Each is different. The history book was one I proposed because I couldn’t find the whole history of Halloween detailed in any of the existing books. Part of the story was missing, and that inspired me to pursue Halloween history in this country. The How To came out of all the really wonderful people I met who were down in their cellars and out in their garages creating amazing things for their displays. The Anthology was the result of me spending a few years in the stacks of Widener Library and the NY Public Library looking for poems, stories, and plays that were less well-known, and the hardest part of that task was trying to keep only to Halloween and not get sidetracked into horror or vampire lit or any of a wealth of dark work. The new one (Halloween Nation) was me trying to figure out what it is about Halloween that excites us so—why now, and what is it really all about?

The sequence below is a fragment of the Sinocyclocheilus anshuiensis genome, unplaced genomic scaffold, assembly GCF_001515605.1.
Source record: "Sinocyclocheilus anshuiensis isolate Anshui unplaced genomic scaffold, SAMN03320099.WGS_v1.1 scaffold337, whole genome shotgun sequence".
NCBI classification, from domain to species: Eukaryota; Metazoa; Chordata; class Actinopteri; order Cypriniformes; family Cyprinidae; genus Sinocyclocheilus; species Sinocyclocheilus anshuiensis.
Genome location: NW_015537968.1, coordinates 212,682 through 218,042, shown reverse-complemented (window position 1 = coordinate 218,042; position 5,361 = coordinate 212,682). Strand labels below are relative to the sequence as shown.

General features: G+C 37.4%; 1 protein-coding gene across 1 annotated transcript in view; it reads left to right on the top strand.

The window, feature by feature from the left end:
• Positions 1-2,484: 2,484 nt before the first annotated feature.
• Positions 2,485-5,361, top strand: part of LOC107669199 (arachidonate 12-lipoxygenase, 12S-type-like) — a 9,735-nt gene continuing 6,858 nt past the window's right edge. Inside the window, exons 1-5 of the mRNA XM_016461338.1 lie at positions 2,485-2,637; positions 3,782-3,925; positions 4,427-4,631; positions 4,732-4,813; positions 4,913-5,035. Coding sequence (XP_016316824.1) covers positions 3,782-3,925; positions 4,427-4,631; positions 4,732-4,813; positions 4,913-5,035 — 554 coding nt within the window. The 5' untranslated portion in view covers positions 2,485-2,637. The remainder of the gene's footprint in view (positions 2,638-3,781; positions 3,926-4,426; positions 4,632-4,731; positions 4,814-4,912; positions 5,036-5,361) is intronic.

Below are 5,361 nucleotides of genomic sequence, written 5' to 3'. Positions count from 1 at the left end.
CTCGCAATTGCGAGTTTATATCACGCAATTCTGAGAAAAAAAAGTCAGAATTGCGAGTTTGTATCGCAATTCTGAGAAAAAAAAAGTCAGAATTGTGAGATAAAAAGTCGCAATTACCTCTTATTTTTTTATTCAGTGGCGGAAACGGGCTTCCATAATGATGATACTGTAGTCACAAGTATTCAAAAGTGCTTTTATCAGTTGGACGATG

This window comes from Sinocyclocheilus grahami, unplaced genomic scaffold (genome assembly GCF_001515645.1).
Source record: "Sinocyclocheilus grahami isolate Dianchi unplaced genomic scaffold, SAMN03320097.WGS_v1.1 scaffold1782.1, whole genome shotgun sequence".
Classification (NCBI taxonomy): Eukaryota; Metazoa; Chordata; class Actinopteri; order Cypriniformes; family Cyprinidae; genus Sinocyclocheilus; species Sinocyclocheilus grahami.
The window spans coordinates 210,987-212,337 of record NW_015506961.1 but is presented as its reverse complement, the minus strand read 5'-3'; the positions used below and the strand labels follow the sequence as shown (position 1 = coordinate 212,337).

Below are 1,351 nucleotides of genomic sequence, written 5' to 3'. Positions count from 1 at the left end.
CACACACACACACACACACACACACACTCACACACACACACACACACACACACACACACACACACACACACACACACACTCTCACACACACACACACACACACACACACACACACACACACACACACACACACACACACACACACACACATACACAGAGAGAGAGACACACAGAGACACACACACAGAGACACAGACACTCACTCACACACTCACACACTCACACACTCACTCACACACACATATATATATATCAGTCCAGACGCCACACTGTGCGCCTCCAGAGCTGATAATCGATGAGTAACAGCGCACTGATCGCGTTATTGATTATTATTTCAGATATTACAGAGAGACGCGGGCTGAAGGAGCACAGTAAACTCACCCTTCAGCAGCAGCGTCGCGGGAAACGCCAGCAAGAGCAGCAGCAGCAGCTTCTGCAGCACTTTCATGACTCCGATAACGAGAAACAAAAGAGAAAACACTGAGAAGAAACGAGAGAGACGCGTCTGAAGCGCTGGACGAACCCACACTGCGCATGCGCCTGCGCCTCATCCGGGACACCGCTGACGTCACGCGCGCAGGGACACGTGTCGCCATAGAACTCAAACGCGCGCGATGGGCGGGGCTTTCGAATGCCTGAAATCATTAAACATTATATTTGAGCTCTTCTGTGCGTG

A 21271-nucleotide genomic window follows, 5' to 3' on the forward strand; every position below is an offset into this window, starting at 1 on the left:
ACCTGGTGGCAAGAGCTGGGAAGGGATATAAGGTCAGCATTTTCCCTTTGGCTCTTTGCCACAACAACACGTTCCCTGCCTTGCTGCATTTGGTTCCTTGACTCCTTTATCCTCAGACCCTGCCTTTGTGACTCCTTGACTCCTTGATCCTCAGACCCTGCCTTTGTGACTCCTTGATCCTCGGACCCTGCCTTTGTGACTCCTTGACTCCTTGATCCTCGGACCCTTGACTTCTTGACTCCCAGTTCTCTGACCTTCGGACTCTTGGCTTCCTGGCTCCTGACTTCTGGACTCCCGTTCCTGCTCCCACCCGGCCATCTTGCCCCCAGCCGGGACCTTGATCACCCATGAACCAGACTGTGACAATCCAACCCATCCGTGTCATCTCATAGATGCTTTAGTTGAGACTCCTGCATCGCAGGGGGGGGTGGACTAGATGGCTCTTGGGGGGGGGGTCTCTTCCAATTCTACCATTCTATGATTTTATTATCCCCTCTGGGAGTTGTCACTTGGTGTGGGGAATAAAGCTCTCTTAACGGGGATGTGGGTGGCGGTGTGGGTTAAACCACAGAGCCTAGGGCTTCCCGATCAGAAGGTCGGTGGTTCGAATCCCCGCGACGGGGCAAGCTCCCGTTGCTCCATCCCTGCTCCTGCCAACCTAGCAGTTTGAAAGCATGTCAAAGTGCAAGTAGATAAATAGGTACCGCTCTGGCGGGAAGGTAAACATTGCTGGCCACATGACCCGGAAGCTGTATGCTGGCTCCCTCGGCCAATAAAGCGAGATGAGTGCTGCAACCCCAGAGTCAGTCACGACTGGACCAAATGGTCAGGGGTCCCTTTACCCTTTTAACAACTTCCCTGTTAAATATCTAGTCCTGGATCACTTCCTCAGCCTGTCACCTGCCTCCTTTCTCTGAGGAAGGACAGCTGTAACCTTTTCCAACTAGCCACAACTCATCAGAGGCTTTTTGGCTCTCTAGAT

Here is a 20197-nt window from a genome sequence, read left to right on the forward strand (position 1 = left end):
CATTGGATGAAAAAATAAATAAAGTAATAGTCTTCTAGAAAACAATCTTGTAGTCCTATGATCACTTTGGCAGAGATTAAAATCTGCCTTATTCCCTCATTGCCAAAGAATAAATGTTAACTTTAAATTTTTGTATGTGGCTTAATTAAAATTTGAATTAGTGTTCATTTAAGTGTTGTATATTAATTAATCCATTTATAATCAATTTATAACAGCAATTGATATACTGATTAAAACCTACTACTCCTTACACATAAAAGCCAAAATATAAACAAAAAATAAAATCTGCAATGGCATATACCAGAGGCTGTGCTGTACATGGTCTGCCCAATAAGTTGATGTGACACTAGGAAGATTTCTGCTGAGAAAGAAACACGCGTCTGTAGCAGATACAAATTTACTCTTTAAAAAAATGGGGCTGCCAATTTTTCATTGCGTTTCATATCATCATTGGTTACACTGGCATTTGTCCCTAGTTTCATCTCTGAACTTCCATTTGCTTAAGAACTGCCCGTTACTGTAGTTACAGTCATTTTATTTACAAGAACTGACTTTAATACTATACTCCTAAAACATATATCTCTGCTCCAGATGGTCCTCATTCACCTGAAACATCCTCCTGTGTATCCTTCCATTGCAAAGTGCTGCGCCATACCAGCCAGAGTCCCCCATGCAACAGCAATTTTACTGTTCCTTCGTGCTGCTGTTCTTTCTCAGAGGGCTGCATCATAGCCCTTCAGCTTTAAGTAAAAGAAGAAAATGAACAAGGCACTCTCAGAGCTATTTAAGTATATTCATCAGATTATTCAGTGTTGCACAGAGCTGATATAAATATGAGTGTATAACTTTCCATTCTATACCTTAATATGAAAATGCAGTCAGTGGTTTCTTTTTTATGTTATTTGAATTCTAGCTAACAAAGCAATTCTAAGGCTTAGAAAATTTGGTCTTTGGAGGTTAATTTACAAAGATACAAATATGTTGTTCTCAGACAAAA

What is your writing process like?
I am a notorious mono-tasker. That means that if I’m writing on zombies, say, I start at the beginning with the research and continue until the section is written. Where I think other writers can collect all manner of research, sort it out, and come back to write it up later, I focus on one thing at a time. It helps me think more clearly, and hopefully, come up with better ideas. And I always write the introductions last: they are the hardest.

What kind of research goes into it?